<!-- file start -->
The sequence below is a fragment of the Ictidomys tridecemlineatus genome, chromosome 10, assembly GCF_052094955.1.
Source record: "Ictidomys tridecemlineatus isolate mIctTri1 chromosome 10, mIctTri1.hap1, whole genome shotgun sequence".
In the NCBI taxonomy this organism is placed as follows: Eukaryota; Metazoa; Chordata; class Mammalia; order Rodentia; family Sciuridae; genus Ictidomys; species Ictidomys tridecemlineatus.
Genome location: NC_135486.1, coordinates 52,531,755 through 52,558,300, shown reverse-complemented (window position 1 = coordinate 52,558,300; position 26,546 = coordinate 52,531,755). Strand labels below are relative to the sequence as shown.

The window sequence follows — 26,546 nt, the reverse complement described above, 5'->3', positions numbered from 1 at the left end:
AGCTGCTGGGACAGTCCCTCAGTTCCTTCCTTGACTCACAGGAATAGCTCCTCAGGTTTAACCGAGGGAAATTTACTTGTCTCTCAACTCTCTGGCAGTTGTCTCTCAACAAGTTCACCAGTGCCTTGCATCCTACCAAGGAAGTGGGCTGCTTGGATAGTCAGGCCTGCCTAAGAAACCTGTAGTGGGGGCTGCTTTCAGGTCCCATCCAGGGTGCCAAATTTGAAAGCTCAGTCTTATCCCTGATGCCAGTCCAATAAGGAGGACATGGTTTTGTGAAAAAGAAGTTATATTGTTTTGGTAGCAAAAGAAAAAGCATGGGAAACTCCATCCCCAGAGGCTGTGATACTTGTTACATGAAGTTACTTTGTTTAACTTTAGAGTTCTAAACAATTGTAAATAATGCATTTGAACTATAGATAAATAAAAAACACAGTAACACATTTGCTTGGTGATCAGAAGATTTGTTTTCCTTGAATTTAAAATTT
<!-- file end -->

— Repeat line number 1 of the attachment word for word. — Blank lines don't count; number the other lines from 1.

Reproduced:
The sequence below is a fragment of the Ictidomys tridecemlineatus genome, chromosome 10, assembly GCF_052094955.1.